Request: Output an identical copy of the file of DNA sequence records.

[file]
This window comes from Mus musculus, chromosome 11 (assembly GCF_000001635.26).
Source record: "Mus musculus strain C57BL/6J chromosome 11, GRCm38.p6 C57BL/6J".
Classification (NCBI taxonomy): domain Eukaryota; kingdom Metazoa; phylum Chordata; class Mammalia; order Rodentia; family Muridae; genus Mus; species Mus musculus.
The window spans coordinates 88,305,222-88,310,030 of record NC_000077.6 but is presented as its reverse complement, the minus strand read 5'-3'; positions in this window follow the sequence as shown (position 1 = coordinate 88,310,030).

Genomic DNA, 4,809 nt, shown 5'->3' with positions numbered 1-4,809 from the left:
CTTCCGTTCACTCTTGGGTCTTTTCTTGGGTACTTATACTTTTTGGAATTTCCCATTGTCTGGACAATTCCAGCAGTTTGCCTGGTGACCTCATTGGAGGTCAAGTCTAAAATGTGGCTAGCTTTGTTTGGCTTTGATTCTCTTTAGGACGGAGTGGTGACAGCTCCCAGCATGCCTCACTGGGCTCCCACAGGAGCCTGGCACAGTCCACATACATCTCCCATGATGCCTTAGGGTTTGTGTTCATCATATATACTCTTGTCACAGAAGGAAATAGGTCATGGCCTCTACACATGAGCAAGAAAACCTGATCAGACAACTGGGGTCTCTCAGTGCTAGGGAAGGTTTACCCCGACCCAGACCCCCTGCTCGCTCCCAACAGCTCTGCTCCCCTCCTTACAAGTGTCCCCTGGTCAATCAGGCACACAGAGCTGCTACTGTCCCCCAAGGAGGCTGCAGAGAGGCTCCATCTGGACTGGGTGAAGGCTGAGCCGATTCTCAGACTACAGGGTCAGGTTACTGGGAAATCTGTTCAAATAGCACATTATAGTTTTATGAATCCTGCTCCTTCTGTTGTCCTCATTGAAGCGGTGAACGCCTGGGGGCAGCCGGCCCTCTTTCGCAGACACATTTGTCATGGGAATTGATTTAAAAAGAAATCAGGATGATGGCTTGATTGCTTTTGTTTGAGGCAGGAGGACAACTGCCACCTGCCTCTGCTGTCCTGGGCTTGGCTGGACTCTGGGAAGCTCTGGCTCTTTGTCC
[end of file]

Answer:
This window comes from Mus musculus, chromosome 11 (assembly GCF_000001635.26).
Source record: "Mus musculus strain C57BL/6J chromosome 11, GRCm38.p6 C57BL/6J".
Classification (NCBI taxonomy): domain Eukaryota; kingdom Metazoa; phylum Chordata; class Mammalia; order Rodentia; family Muridae; genus Mus; species Mus musculus.
The window spans coordinates 88,305,222-88,310,030 of record NC_000077.6 but is presented as its reverse complement, the minus strand read 5'-3'; positions in this window follow the sequence as shown (position 1 = coordinate 88,310,030).

Genomic DNA, 4,809 nt, shown 5'->3' with positions numbered 1-4,809 from the left:
CTTCCGTTCACTCTTGGGTCTTTTCTTGGGTACTTATACTTTTTGGAATTTCCCATTGTCTGGACAATTCCAGCAGTTTGCCTGGTGACCTCATTGGAGGTCAAGTCTAAAATGTGGCTAGCTTTGTTTGGCTTTGATTCTCTTTAGGACGGAGTGGTGACAGCTCCCAGCATGCCTCACTGGGCTCCCACAGGAGCCTGGCACAGTCCACATACATCTCCCATGATGCCTTAGGGTTTGTGTTCATCATATATACTCTTGTCACAGAAGGAAATAGGTCATGGCCTCTACACATGAGCAAGAAAACCTGATCAGACAACTGGGGTCTCTCAGTGCTAGGGAAGGTTTACCCCGACCCAGACCCCCTGCTCGCTCCCAACAGCTCTGCTCCCCTCCTTACAAGTGTCCCCTGGTCAATCAGGCACACAGAGCTGCTACTGTCCCCCAAGGAGGCTGCAGAGAGGCTCCATCTGGACTGGGTGAAGGCTGAGCCGATTCTCAGACTACAGGGTCAGGTTACTGGGAAATCTGTTCAAATAGCACATTATAGTTTTATGAATCCTGCTCCTTCTGTTGTCCTCATTGAAGCGGTGAACGCCTGGGGGCAGCCGGCCCTCTTTCGCAGACACATTTGTCATGGGAATTGATTTAAAAAGAAATCAGGATGATGGCTTGATTGCTTTTGTTTGAGGCAGGAGGACAACTGCCACCTGCCTCTGCTGTCCTGGGCTTGGCTGGACTCTGGGAAGCTCTGGCTCTTTGTCC